In April, President Joe Biden opened his new Made in America Office in an effort to ensure the government is purchasing domestically-produced goods. The office would “use our taxpayer dollars to spur investment that promotes growth and resilient supply chains,” Biden said at the time.
Recently, that office issued new waiver guidance that aims to reduce exceptions to Made-in-America laws. The guidance aims to maximize the use of taxpayer dollars on domestic products and services while strengthening the industrial base.
“As the pandemic has demonstrated, federal procurement can strengthen the resiliency of domestic supply chains,” according to a White House statement.
Right now, products can qualify as “American” if just 55% of the value of their component parts was manufactured here. The new rule proposes an immediate increase of the threshold to 60% and a phased increase to 75%. The White House says this would close a problematic loophole, while also allowing businesses time to adjust their supply chains to increase the use of American-made components.
The proposed change also strengthens domestic supply chains for critical goods with new price preferences.
Enhanced price preferences would be applied to select critical products and components identified by the critical supply chain review and the pandemic supply chain strategy. These preferences would support the development and expansion of domestic supply chains for critical products.
Government contractors have responded positively to the proposed changes.
“Booz Allen Hamilton supports the Administration’s focus on Buy American and looks forward to how we can continue to lean forward and help implement the new rules once finalized,” said Julia Donley, vice president at Booz Allen Hamilton. “Given Booz Allen’s long history of successful relationships with small businesses, we will be in an excellent position to support these efforts.”
She noted, however, the timing associated with implementation will be critical for success.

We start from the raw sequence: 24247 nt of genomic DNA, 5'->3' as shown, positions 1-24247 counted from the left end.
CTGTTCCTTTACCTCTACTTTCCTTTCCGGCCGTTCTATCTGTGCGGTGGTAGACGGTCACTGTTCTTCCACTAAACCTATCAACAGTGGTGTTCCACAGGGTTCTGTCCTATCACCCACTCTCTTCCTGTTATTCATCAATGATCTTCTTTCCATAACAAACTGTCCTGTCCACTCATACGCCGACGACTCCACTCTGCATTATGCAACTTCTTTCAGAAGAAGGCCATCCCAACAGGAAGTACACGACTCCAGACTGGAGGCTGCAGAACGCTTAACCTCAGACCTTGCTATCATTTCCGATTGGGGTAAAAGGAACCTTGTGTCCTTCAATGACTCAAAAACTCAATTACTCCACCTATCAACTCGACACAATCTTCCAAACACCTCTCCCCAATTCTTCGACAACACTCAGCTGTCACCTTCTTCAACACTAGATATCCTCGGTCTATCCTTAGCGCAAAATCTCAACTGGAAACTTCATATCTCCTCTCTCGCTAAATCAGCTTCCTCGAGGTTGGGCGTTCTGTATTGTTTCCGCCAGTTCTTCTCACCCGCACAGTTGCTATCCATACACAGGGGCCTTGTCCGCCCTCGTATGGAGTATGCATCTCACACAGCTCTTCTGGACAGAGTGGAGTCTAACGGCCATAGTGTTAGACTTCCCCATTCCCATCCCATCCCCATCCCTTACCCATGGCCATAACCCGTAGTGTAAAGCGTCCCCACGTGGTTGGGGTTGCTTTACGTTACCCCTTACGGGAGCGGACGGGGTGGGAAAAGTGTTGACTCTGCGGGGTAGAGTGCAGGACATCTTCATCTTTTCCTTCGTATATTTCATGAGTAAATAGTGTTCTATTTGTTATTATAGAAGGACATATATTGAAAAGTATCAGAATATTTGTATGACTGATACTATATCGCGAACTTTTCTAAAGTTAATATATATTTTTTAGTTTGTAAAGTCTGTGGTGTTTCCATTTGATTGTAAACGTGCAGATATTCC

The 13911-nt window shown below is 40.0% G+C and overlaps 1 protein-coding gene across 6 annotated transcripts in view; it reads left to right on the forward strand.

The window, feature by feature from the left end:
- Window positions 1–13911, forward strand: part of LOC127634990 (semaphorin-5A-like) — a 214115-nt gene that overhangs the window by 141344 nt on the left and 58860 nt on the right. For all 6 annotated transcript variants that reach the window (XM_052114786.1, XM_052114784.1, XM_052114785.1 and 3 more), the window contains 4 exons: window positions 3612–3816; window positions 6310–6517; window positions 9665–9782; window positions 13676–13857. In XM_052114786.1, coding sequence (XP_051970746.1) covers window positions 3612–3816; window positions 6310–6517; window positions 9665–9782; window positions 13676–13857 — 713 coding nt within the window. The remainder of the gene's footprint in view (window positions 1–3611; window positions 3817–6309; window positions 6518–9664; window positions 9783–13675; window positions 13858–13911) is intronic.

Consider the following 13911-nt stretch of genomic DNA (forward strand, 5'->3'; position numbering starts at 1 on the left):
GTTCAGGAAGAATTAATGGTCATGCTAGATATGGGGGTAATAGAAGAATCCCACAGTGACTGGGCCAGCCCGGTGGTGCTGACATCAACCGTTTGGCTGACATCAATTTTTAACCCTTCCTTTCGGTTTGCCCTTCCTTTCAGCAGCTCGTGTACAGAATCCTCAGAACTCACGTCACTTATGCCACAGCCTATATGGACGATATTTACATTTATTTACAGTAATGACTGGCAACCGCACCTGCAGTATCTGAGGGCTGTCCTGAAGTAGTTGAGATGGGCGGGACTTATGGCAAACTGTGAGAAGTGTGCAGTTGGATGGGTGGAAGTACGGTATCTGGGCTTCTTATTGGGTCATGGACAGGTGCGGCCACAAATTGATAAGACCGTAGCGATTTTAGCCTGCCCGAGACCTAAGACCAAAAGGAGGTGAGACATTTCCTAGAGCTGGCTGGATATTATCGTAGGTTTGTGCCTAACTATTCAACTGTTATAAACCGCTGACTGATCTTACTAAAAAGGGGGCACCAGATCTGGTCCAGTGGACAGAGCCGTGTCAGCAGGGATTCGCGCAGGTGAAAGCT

“For instance, how quickly we increase the percentage of products purchased with taxpayer dollars that are ‘substantially all’ made in the U.S. will need to be carefully considered, in order for the demand to be met,” she said, noting contractors don’t want to create undue pressure on an already taxed supply chain.
Others say to build resiliency into the supply chain, this initiative should unfold as part of a broader effort to strengthen the defense industrial base, or DIB.
“The Buy American guidance is directly linked to the challenges faced by the DIB and the federal supply chain overall. All of these challenges need to be addressed in parallel,” said Pat Tamburrino Jr., vice president of LMI’s logistics practice.
The challenges of the pandemic highlight a critical need to bolster the DIB and related supplies chain in the U.S. and among the nation’s allies, he said, starting with microelectronics.
“Implementing Buy American policies will be more feasible if we address the deficiencies in our industrial base and create a robust set of suppliers for critical federal programs, most notably those managed by the Department of Defense,” Tamburrino said.
The proposed changes also aim to increase transparency and accountability. Currently, contractors only tell the government if they meet the content threshold, rather than reporting the total domestic content in their products.
The new rules would establish a reporting requirement for critical products.
“More complete and accurate data would be used to target future improvements to support America’s entrepreneurs, farmers, ranchers, and workers — and along the way, create good jobs and resilient communities,” the White House reports.
The contracting community can help to drive forward the Buy American effort, but it will require some introspection and thoughtful planning.
“Ultimately, the GovCon community can best support the president’s goals by understanding our own supply chains, their associated risks and challenges,” Donley said. GovCons can move to seek out alternate resources, “and, where there may be opportunity, to strengthen them by leveraging what is available domestically.”